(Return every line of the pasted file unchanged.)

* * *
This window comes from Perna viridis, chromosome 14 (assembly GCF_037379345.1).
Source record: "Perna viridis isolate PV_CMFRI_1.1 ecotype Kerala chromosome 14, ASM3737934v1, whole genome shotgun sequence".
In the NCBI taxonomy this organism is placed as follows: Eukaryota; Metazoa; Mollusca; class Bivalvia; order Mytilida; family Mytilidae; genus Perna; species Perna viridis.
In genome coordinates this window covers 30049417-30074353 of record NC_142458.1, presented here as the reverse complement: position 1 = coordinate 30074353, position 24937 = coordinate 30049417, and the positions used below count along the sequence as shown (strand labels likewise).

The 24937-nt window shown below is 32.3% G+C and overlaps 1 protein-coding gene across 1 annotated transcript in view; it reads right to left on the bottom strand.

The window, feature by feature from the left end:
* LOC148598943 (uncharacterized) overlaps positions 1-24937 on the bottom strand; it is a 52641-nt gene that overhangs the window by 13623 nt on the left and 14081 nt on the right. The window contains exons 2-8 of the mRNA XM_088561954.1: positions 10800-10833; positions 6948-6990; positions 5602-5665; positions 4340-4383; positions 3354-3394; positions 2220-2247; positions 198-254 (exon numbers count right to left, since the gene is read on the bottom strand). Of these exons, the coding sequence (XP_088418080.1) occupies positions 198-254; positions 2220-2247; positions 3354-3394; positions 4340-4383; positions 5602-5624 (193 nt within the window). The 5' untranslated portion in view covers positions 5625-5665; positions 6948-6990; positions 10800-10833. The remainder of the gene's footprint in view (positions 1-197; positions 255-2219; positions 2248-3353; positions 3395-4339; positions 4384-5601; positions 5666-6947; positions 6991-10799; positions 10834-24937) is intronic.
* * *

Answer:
This window comes from Perna viridis, chromosome 14 (assembly GCF_037379345.1).
Source record: "Perna viridis isolate PV_CMFRI_1.1 ecotype Kerala chromosome 14, ASM3737934v1, whole genome shotgun sequence".
In the NCBI taxonomy this organism is placed as follows: Eukaryota; Metazoa; Mollusca; class Bivalvia; order Mytilida; family Mytilidae; genus Perna; species Perna viridis.
In genome coordinates this window covers 30049417-30074353 of record NC_142458.1, presented here as the reverse complement: position 1 = coordinate 30074353, position 24937 = coordinate 30049417, and the positions used below count along the sequence as shown (strand labels likewise).

The 24937-nt window shown below is 32.3% G+C and overlaps 1 protein-coding gene across 1 annotated transcript in view; it reads right to left on the bottom strand.

The window, feature by feature from the left end:
* LOC148598943 (uncharacterized) overlaps positions 1-24937 on the bottom strand; it is a 52641-nt gene that overhangs the window by 13623 nt on the left and 14081 nt on the right. The window contains exons 2-8 of the mRNA XM_088561954.1: positions 10800-10833; positions 6948-6990; positions 5602-5665; positions 4340-4383; positions 3354-3394; positions 2220-2247; positions 198-254 (exon numbers count right to left, since the gene is read on the bottom strand). Of these exons, the coding sequence (XP_088418080.1) occupies positions 198-254; positions 2220-2247; positions 3354-3394; positions 4340-4383; positions 5602-5624 (193 nt within the window). The 5' untranslated portion in view covers positions 5625-5665; positions 6948-6990; positions 10800-10833. The remainder of the gene's footprint in view (positions 1-197; positions 255-2219; positions 2248-3353; positions 3395-4339; positions 4384-5601; positions 5666-6947; positions 6991-10799; positions 10834-24937) is intronic.